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Portland vacuums tear gas residue from storm drains downtown

The Portland Bureau of Environmental Services cleaned tear gas residue out of several downtown storm drains Wednesday in an effort to prevent pollutants from reaching the Willamette River.

Six drains around the Multnomah County Justice Center and the Mark O. Hatfield U.S. Courthouse were cleaned after weeks of heavy tear gas deployment by federal officers and the Portland Police Bureau. The officers used the tear gas to discourage and disperse protesters in the area.

To safely clean out the storm drains, crews used a vacuum to remove everything — including the sediment — from catch basins. The waste is being sent to a commercial landfill. No flushing was done.

“Our primary goal is pollution prevention,” BES Compliance Manager Matt Criblez said. “We know that a certain amount of these chemicals have settled into the city’s storm drains.”

BES has received numerous reports from the public and has documented several instances of power washing during protest clean-up that flushed contaminants from the streets into the storm drains.

“I can’t guarantee that nothing has reached the river… We are doing our best to prevent and keep the pollutants at the source as much as possible from entering our system,” Criblez said. “Most of that stuff is a material of some kind that has to be flushed with water. It’s hard to get into our system without it being flushed by water.”

BES spokesperson Diane Dulken said the tear gas residue that has been washed into the storm drains is technically an illegal discharge. Only rainwater is allowed to be flushed through the storm drain system. She said with rain in the forecast, their goal is to capture what they can.

In some parts of the city, storm drains lead into the sewer system and flows to a wastewater treatment plant.

“In this area (downtown), that is not the case,” Dulken said.

The six storm drains that were cleaned out lead directly to the Willamette River. The agency is working on getting permission to clear out a seventh storm drain that is located behind the courthouse fence.

“In some cases, we were ahead of the curve and that was helpful for people to prevent discharges. In a couple of cases, we believe those discharges already happened, which again is why we are cleaning out the storm drain of the debris we can recover,” Dulken said.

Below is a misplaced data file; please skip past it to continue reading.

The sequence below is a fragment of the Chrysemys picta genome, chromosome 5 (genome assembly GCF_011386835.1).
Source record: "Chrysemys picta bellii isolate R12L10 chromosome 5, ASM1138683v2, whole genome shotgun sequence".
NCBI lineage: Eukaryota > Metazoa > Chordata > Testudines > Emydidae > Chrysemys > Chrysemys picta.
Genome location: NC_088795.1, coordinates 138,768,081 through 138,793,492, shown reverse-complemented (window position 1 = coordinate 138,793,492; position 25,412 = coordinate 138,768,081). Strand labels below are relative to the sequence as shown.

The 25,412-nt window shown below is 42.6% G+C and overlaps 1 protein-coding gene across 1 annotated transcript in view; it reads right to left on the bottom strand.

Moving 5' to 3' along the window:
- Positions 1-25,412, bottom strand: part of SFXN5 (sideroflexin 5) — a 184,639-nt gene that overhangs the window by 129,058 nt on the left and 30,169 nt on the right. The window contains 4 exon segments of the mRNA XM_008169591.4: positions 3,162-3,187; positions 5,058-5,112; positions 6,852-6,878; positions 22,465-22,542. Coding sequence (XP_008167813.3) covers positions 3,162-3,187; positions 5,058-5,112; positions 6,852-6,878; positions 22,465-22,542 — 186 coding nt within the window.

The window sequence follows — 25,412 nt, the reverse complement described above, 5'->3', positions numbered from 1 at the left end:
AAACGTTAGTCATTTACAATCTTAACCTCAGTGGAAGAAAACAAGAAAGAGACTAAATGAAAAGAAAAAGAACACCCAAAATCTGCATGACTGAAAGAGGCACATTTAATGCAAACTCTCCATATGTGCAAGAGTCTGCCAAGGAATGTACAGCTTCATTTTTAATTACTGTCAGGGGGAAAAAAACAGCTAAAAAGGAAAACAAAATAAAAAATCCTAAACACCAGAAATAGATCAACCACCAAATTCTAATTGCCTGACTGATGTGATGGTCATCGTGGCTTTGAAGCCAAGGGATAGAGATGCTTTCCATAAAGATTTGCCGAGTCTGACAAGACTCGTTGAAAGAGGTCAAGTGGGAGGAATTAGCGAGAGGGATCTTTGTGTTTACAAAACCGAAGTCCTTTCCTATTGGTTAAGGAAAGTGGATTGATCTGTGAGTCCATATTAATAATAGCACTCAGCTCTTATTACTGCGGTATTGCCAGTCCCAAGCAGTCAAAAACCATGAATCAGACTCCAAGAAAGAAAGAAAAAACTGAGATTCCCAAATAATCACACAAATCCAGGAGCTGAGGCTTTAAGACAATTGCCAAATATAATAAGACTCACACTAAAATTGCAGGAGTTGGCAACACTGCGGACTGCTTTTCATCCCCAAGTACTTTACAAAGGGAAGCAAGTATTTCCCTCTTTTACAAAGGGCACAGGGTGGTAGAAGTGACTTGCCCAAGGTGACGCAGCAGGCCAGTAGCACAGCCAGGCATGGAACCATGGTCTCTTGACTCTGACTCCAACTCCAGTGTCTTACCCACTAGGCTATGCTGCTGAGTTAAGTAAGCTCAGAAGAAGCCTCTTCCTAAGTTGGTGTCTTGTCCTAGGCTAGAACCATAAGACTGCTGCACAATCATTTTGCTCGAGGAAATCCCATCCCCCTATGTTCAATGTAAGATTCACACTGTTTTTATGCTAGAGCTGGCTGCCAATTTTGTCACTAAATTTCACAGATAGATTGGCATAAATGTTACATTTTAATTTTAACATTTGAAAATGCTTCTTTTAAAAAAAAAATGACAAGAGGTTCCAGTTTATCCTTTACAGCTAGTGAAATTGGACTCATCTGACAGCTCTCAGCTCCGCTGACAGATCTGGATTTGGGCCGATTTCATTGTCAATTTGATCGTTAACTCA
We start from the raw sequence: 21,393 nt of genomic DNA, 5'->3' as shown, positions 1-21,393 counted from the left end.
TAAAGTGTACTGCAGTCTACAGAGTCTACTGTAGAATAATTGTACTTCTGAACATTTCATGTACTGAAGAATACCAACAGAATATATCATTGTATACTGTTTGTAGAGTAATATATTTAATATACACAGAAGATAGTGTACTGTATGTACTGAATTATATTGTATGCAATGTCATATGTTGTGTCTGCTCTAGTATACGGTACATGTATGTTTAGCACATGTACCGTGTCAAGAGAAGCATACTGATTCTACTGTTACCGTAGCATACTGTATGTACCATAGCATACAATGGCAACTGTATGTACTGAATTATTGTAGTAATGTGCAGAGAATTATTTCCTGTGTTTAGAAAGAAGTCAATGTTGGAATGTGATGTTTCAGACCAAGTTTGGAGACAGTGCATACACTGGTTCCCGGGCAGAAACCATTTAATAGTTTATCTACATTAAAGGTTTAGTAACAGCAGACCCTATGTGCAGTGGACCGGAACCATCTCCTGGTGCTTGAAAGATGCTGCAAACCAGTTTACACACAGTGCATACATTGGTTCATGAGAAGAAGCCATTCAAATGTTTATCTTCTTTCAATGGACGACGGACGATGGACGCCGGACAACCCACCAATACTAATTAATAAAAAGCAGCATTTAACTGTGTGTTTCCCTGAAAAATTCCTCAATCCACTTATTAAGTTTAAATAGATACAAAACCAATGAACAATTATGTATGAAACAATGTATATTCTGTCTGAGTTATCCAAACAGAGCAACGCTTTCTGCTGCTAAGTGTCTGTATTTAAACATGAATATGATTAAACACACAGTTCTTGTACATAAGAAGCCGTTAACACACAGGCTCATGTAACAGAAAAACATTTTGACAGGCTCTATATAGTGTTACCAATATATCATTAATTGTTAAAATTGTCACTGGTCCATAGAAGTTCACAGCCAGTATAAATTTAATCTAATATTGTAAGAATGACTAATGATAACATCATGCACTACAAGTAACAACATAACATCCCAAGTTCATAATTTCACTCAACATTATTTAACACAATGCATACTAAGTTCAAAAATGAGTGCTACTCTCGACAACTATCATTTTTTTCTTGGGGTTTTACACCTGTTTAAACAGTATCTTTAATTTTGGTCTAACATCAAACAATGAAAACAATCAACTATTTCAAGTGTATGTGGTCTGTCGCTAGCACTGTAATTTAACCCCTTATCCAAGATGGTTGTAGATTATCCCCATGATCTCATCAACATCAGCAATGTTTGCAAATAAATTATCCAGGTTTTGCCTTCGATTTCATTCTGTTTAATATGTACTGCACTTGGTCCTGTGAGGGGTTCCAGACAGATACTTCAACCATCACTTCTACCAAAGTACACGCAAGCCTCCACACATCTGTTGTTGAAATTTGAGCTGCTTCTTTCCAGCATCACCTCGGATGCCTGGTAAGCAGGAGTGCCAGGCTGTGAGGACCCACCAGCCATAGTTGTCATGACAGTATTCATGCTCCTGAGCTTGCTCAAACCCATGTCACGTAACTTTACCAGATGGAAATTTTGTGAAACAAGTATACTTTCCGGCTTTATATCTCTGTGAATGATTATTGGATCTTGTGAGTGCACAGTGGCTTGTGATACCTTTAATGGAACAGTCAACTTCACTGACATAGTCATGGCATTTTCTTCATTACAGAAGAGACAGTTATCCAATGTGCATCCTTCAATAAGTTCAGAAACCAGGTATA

Depending on what they find, sewer line cleaning may be warranted.

The clean-up is currently planned as a one-time event, but BES is also taking samples from the storm drains for analysis. Criblez said they’re testing for zinc, lead, copper, and chromium — contaminants found in crowd control agents like tear gas, but also commonly found in stormwater due to motor vehicles and other sources.

The samples will also be analyzed for substances specific to tear gas use: hexavalent chromium, perchlorate, barium, and cyanide.

“This isn’t CSI. We can’t just say, ‘What is all in this sediment?’ That will cost a lot of money,” Criblez said. “So, what we’re basically doing is paring it down to what specific pollutants we expect to find or what we understand to be the primary pollutants from the tear gas.”

The sampling results are expected to be available later this month and will help inform the city if further cleaning is necessary.

BES is also working with Portland Parks & Recreation to prevent chemicals and tear gas residue from dirt and trees from reaching storm drains. PP&R is also coordinating with their staff to ensure personal and environmental safety in cleaning up the downtown parks.

PP&R spokesperson Mark Ross said the city’s efforts will follow guidance from state and local health authorities. Parks workers will place bags full of wood chips in front of storm drains. He said this will help absorb any residue out of the runoff water before it enters the storm drains.

Meanwhile, U.S. Sen. Ron Wyden, D-Ore., sent a letter Thursday to U.S. Attorney General William Barr and Department of Homeland Security Acting Secretary Chad Wolf, expressing concern about the federal agencies’ sustained use of tear gas in Portland and its negative impact on human health. Late last month, OPB reported that several protesters claimed tear gas has caused irregularities with their periods.

“Your agencies deployed a number of federal agents to Portland last month. They weren’t invited, they weren’t needed, and their presence fomented the very violence you claim they were there to prevent,” Wyden stated in the letter. “The agents responded to largely peaceful demonstrations by firing ‘less-lethal’ rounds at protesters and by using tear gas on them night after night. Residents of Downtown Portland, including the houseless community, were exposed to these dangerous chemicals regardless of whether they took part in the protests.”

Wyden included a series of questions ranging from what chemicals agents were used by federal officers in Portland to whether or not federal agencies conducted an examination of the impact that tear gas or riot control agents has on human physiology.

Map of storm drains to be cleaned on August 5, 2020, by the Portland Bureau of Environmental Services.
Portland Bureau of Environmental Services /
Map of storm drains to be cleaned on August 5, 2020, by the Portland Bureau of Environmental Services.

Copyright 2020 Oregon Public Broadcasting